Another cool feature brought by this major update is a "Surroundings Mode," which is basically a see-through mode that can be toggled by simply double-clicking the power button. This is likely the same mode that allowed HTC Vive's China Regional President Alvin Wang Graylin to do a catwalk while wearing a Vive Focus at the Shanghai Fashion Week back in March. During today's conference, Graylin also demoed a live phone call through the headset while walking up to the stage simultaneously -- he didn't trip.
One problem I had with the Vive Focus while traveling was how I could see myself drifting away in the virtual world as the vehicle -- be it a plane, a bus or a train -- changed speed or direction, and at the time, HTC told me that it was already working on a solution. This ended up being the new "Passenger Mode" that comes with the 2.0 update. Once toggled, the headset essentially switches off some of the trackers to avoid said issue, while still letting you enjoy a seated VR experience with 3DoF -- as you do with Oculus Go and Google Daydream shells. Better yet, you also gain an extra hour of battery life on top of the original three this way, but there's obviously no stopping you from keeping the headset plugged into a power bank while on the move.
The most ambitious new feature of all here is perhaps the ability to stream Steam or Viveport VR content from a PC to a Vive Focus over 5GHz WiFi. This is enabled by a third-party software called Riftcat VRidge which, until now, specializes in emulating SteamVR headsets on smartphones. All of a sudden, the Vive Focus has access to a vast library of content, though its performance and stability remains to be seen.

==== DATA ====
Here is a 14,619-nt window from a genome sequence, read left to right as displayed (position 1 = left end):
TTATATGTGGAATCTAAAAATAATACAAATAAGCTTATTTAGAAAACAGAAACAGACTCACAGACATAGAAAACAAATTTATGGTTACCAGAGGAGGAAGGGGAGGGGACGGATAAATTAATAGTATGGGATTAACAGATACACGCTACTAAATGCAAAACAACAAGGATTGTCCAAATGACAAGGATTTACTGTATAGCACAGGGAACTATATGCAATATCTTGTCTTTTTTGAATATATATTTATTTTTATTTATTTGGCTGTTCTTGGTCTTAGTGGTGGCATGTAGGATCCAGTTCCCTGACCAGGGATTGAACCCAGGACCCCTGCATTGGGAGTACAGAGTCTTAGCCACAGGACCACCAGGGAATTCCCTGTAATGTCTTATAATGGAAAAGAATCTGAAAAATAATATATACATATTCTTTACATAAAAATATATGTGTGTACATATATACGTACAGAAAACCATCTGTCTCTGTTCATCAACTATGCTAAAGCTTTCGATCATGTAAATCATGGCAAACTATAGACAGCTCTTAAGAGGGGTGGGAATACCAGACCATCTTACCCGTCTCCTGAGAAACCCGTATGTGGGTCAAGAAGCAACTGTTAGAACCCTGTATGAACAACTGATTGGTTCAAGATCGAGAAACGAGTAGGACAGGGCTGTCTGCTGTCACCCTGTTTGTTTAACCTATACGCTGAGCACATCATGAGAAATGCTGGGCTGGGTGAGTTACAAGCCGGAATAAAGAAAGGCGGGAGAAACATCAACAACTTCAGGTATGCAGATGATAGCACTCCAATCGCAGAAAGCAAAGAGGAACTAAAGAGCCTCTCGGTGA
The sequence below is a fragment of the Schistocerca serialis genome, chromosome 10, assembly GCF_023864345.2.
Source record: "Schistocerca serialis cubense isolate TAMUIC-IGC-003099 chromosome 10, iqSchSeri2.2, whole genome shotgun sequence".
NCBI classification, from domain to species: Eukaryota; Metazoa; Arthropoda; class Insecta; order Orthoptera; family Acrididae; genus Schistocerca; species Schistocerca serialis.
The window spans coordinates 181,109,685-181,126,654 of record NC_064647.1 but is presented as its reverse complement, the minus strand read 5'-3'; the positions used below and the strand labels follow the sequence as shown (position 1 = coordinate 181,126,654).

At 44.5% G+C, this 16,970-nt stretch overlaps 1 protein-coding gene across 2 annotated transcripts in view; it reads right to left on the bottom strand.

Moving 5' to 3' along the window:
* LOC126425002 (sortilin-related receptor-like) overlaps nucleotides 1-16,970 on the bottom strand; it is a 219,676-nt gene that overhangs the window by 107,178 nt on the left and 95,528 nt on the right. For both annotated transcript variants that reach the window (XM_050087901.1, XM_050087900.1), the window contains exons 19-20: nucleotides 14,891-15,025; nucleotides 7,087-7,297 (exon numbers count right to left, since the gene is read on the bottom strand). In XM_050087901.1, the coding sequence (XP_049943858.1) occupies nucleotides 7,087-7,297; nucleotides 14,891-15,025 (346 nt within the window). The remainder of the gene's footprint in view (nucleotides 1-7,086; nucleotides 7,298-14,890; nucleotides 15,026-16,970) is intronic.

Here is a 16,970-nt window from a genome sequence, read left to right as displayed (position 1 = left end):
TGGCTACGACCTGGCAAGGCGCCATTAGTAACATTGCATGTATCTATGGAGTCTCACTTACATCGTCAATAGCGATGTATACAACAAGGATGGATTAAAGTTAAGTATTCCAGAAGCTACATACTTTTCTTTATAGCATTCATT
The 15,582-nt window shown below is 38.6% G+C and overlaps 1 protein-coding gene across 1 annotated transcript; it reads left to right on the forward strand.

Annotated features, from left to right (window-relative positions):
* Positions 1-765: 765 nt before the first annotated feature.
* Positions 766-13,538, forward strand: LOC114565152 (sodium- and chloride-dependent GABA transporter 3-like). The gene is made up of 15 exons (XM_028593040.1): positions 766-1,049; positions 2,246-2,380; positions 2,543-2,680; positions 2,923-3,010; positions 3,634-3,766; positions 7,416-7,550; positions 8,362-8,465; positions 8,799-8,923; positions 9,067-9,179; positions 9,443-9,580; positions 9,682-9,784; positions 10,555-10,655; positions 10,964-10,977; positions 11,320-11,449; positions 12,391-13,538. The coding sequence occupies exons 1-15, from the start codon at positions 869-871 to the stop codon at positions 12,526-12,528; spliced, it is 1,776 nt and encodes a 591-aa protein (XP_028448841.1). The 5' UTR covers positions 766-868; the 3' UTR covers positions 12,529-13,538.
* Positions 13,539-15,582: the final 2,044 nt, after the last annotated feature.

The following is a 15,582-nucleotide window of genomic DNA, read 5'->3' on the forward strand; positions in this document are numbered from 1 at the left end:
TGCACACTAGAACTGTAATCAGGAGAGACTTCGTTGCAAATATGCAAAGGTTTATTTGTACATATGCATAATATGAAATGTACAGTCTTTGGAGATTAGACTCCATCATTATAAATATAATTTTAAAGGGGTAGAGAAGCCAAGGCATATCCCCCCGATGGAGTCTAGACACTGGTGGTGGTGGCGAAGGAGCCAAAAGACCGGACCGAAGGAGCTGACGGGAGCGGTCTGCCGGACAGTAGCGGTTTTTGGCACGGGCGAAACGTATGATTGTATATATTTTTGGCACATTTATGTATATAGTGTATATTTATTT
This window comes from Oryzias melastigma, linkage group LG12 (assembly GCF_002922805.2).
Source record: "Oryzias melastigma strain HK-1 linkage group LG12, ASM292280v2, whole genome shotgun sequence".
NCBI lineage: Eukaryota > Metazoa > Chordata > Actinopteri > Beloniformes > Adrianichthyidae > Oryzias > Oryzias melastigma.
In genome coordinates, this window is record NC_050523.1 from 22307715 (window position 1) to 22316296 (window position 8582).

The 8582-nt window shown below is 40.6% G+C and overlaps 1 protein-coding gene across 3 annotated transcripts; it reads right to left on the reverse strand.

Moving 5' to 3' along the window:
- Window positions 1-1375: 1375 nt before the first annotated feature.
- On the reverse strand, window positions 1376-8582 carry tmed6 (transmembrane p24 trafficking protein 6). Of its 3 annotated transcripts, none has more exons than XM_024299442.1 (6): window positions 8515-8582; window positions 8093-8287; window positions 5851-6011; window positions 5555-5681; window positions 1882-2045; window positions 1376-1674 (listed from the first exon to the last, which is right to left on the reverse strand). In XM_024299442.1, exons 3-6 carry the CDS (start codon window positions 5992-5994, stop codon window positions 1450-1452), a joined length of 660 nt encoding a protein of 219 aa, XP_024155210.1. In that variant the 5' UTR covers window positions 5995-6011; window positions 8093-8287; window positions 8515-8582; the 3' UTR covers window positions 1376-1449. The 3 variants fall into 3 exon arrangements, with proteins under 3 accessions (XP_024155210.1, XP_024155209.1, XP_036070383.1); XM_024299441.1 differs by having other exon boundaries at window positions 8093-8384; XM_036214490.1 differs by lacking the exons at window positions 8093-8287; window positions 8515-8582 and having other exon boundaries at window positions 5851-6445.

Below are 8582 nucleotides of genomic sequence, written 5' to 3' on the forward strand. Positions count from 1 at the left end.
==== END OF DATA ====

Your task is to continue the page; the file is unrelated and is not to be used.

Last but not least, this update lets you install VR apps onto the Vive Focus' microSD card, meaning you're no longer limited by the headset's internal storage as you download more software.
But HTC isn't quite done yet. The company also teased several upcoming features that are due in Q3 this year, and these include basic hand gesture tracking via the front cameras, smartphone mirroring to headset, enhanced headset mirroring to TV, and letting the 3DoF controller behave like a 6DoF device with the help of computer vision.
HTC's very own Vive Studios even explored the feasibility of using the U12+ as a 6DoF VR controller -- be it a strumming device for a virtual guitar, or a virtual camera as you tour around a cartoonish forest. It's certainly a fun way of leveraging what little is left in HTC's mobile business.
Alas, out of all these upcoming features, I only got to try the basic hand gesture tracking, which turned out to be more "basic" than I expected -- it wasn't exactly live hand tracking, but rather, a 2D cartoon representation of my hands with just a set of five static gestures. According to Graylin, this is more of an engineering demo to show developers the potential of this API -- it only feeds the hands' 3D positions, which is sufficient for basic gesture controls like selecting items or turning a page; the developers will then get to decide what your hands look like.
The remaining features were only shown in a video preview, but if they work as advertised, then potential buyers in the West have a lot to look forward to, especially when compared to the device's direct competitor, the Google Daydream-powered Lenovo Mirage Solo.